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Flag Pond 23rd Ramp Festival
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Flag Pond 23rd Ramp Festival: Sponsored by: Flag Pond Ruritan Club

Come join the people of Flag Pond and the people of Unicoi County Tennessee at the 23rd annual Flag Pond Ramp Festival on Saturday, 10 May 2008 from 10:00AM to 6:00PM at the Flag Pond Community Center.

There will be a variety of live Bluegrass, Country an Gospel Bands playing your favorite ‘Down Home’ songs. A Clogging/Line Dance group is also scheduled to put on a performance for your enjoyment. There will be crafts and children's events.

Flagpond Ramp Fest Menu:

    * Fried ‘taters and ramps
    * Soup beans,
    * Coleslaw,
    * Bacon,
    * Cornbread,
    * Dessert
    * A Drink
      Enjoy the meal and for those that prefer, hamburgers and dogs will also be available.

Ramp...What is it?
Ramp, ( Allium tricoccum ) a wild plant and is a perennial spring ephemeral also called the wild leek, are a member of the onion family (Alliaceae). Which was a common spring staple in Flag Pond and this Appalachian Region of Tennessee and is widely distributed in eastern North America. Most of the ramps are used in Tennessee, West Virginia, North Carolina, Kentucky, Pennsylvania, Ohio, and Virginia.

All parts of the wild ramps are edible and taste like the sweetest green onion with a sharp, acrid sensationis accompanied by a vilest smelling odor when cooked. The key to eliminate the odor of cooked wild ramps is to eliminate its source. Keep in mind that cooked ramps leaves much less of an odor than raw ramps. Whatever we cooked for dinner, ramps is on the menu from middle of March to the end of May. Most ramps I have had is very mild and I like the odor. Most of my friends out of state wanted to try ramps the moment they heard about it, because they couldn't imagine wild ramps could smell that bad with the flavor of sweet green onion with a hint of garlic.

They are found:
Emerge in the springtime from the South Carolina to Canada and are especially popular in the Tennessee, Pennsylvania, Ohio, West Virginia, North Carolina, Kentucky, and Virginia. Flag Pond and the southern Appalachians represent the southern edge of its range.

The colonies of ramps or wild leeks can be found in cove forests and northern hardwood associations thoroughout the Appalachian Mountains, in rich, dark woodlands near mountain streams and in the northern forested part of New York are colonies of ramps or wild leeks in the mixed of maple,beech and hemlock.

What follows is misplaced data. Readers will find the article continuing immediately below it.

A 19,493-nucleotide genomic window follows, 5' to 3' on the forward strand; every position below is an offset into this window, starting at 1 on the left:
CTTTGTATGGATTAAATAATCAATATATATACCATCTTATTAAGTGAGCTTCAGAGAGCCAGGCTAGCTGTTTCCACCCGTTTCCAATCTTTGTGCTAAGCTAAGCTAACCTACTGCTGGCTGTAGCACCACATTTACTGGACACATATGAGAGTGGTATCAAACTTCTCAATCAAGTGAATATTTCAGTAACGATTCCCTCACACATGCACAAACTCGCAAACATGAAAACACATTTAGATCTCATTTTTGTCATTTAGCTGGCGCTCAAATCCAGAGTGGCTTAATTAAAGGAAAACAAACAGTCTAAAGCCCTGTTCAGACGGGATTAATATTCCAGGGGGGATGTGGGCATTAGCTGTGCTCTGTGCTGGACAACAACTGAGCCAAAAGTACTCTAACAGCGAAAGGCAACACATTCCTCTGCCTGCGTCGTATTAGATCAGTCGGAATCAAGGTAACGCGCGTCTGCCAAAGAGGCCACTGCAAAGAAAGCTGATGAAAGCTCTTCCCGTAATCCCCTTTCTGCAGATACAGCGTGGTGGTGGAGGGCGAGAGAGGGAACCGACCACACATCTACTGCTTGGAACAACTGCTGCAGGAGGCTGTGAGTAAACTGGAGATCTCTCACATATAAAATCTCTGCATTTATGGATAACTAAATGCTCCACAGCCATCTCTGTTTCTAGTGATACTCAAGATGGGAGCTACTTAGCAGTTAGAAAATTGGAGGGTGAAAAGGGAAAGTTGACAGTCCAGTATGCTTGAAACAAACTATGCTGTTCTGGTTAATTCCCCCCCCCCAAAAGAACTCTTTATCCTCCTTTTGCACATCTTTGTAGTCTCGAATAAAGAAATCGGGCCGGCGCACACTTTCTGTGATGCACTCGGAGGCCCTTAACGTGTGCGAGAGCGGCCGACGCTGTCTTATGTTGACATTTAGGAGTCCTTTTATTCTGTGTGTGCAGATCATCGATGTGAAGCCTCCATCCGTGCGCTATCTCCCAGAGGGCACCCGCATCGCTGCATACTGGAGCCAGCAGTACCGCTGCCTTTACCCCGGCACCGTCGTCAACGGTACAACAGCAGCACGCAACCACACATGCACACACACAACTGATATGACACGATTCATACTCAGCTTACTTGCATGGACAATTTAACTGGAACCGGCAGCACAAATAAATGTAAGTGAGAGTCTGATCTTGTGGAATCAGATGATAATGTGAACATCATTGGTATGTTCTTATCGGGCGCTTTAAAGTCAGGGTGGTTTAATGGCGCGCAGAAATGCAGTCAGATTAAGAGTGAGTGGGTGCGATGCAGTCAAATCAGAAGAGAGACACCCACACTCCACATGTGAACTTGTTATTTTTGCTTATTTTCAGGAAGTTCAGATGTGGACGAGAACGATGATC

In Appalachia, ramps are most commonly fried with taters in bacon grease or scrambled with eggs and served with bacon, soup beans, coleslaw and cornbread. Wild leeks or ramps, however, are quite adaptable to recipes, they can be used just like onions and garlic and can also be used in soups, salads, puddings, sandwiches and others foods. Many of the world's fine chefs use the flavor of wild leeks or ramps in their recipes. A true ramp person like the flavor of wild leeks raw, but the powerful "leek odor" stays with one for days.


  1. In the Appalachian ramps have a stinky reputation
  2. Throughout the Appalachian mountain ramps are hailed with feasting at ramp suppers, dinners and festivals.
  3. Ramps grow wild throughout the Blue Ridge, Great Smokey Mountains and Appalachian mountains.
  4. Cooked ramps emit an obnoxious odor.
  5. They make an onion or strong garlic seem mild.
  6. Both the white root and the broad green leaves are edible.
  7. Whole towns in the Appalachia get together and Fried up a mess of wild leeks or ramps.
  8. Appalachians mountain folks treated insect bites with juice from the wild ramps or leeks.
  9. When it comes to whipping up something fast for breakfast, wild ramps or leeks.
  10. Spring cooking and ramps can be lots of fun if you make good choices.

They are legendary for the terrific odor which emanates from those who have eaten them. Each spring the community of Flag Pond holds a ramp festival.
Don't lest the reputation for excessive stinking scare you away from trying them. No complaints about too much stink yet from the town folks!

Called ramps in the Southern Appalachians, wild leek is a popular wild food. Plants from the south are said to be spicier than their northern counterparts.

Wild mountain ramps and Flag Pond Tennessee
The community of Flag Pond holds the annual ramp fest every May. Sponsored by the, Ruritan Club brings hundreds of ramp folks from considerable distances to sample foods featuring the wild plant.

For more info: Flag Pond 23rd Ramp Festival

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